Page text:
And that is the rub.

As ever with refugees, the story has been one of suffering, of people leaping from bridges, of tearful parents losing children in the throng. Secondary but worth noting, is that Trump’s callous politicking evokes the syllogism made known by the British Yes Prime Minister television sitcom. If my dog has four legs, and my cat has four legs, therefore my dog is a cat. Honduras has a drug problem, Hondurans are the caravan, so drug dealers will descend on the US like rain.

It’s a nasty bit of nonsense in the face of the extremely complicated problem of mass migration and it ought to repel Trump’s god-fearing base.

Seen from Munich, the caravan recalls the bedraggled humanity that struggled along the so-called Balkan route three years ago, when hundreds of thousands of asylum-seekers arrived from life-disfiguring conflicts in the Middle East, notably Syria, and specifically the 20,000 who arrived at Central Station from Budapest on the first weekend of September, 2015.

The caravan also reminds one of the general exploitation of the migrant in European public debate currently — on the political extremes, yes, but more worryingly on the mainstream right. We’ve seen it in France, more recently in Austria and Italy, and in two German regional elections last month, though there with a glimmer of hope because the opportunism in Bavaria was so blatant — the Premier referring to “asylum-tourism” — that the reactionary conservative campaign came a cropper.

In the US, Trump’s response has been to defend the use of tear gas on women and children; deploy the language of warfare against people still a month’s footslog from the US, and have border troops erect “beautiful barbed wire” — to see little kids impaled upon it? He’s flagged cutting financial aid to Honduras, Guatemala and El Salvador, when it’s precisely aid that addresses the underlying causes of mass migration in the first place.

Such a hard-line on both development aid and border control does not stop mass migration — so much for the hoary old “deterrence” argument. But it does drive desperate asylum-seekers into the arms of people-smugglers. And it is they, of course, the true predatory wolves.

On the Oktoberfest

Among the big planetary parties, the annual Oktoberfest in Munich has perhaps the most impressive constellation of worldwide siblings, with mini-fests now established in places as far afield as Sydney, Mexico City and Santa Catarina in Brazil.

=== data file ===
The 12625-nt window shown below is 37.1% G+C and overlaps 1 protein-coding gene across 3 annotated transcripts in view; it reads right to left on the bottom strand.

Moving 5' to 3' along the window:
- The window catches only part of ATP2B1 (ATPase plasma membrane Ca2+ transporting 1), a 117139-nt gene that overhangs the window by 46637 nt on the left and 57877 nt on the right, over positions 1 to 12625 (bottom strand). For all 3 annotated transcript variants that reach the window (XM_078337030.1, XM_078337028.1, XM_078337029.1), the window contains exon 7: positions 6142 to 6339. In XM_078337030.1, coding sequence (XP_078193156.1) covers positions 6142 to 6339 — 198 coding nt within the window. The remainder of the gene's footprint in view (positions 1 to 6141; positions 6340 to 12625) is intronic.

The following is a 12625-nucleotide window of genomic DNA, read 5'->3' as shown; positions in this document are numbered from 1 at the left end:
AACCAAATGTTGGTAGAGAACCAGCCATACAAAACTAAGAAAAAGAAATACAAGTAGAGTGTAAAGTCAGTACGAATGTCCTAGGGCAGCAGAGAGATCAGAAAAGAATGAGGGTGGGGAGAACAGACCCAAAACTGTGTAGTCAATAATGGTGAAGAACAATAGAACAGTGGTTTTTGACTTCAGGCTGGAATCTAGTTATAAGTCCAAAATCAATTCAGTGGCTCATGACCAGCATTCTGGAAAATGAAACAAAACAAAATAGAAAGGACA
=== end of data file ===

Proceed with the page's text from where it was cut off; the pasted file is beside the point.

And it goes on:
The proud parent event, which opened on the weekend and runs until 7 October, is Europe’s biggest festival of any kind — organisers call it a “folk festival”. A staggering 6 million people attend in just over two weeks.

Of the 6 million, about 15% or 900,000 were foreign revellers in 2014 — the most recent figures available — some 7%, or 63,000, were Australian. That’s no small beer given that only 8% came from across the border in Austria, about an hour’s drive from here, and 4% from France, which of course also shares a border with Germany. Americans were the largest group of foreigners, at 10%, according to market research commissioned by the City of Munich.

“You meet people and the usual barriers just drop,” says Georg Veit, a theatre lighting designer who has worked at La Scala, Italy’s famous opera house, and with Spain’s La Fura dels Baus company at the Sydney Opera House. “It’s great to come as a single. Or you might sit with some Bavarian couple who don’t say much at first and then open right up! There’s no (exchange of) telephone numbers or anything like that. It’s absolutely of the moment.”

Georg, 50 — Goxl to his friends — is at the Oktoberfest 13 days ’n nights some years, and has been quoted by the German media as a fine connoisseur of the event.

“Everybody lets their hair down,” he says, ensconced in the famous Hacker-Pschorr beer tent. Enough to be dancing on tables in their thousands when things reach full swing. Suddenly, the informality rivals what we think of as fairly habitual in Australia, Canada or the UK.

But among 600,000 visitors on the busiest days, between 30 beer tents — including 14 hangar-like “mega-tents” — the novice can feel quickly disoriented, especially if just arrived from abroad kitted out and chafing in traditional leather shorts (Lederhosen), or trussed-up in the traditional dress (Dirndl), with no table booking or local smarts.

And it’s not just the madding millions. Everything about the Oktoberfest, or Wiesn as the locals call it (pronounced: VEE-zn), startles by its size, across 42 hectares with seating for 119,000. There are 151 fair ground attractions, and approximately a kilometre of urinals. In a recent sample year, 2016, Bavarian Labor Department figures said 6.6 million litres of beer were served, usually in the Bavarian litre-glass or “Mass” (Maß); 366,876 chickens consumed; 67, 227 pork knuckles and precisely 28, 377kg of roast almonds.

“The first week is much less crowded than the second,” Goxl advises. “On the Monday (through) Wednesday the tents are walk-through even in the evenings”. This is particularly true of the Hofbräu Tent — one of the biggest, with capacity for 10,000 including the outside beer garden, and where the proportion of international visitors is nearer to 25 or 30%.

The Augustiner Tent is more traditional, known for its traditional Oompah music and its beer, perhaps the Munich lager, still brewed in wooden kegs. Founded in 1328, Augustiner-Bräu famously does not advertise — on television (brewers are allowed to by law in Germany), or in the press or even on public transport. Just via the brewery trucks dotted around the streets of Munich.

The Hacker-Pschorr Tent is the most-photographed with a child-like blue sky and white cloud ceiling, designed by Oscar-winning set designer Rolf Zehetbauer (who did The Neverending Story, Ingmar Bergman’s The Serpent’s Egg — filmed in Munich — and Bob Fosse’s Cabaret, for which he won the Academy Award).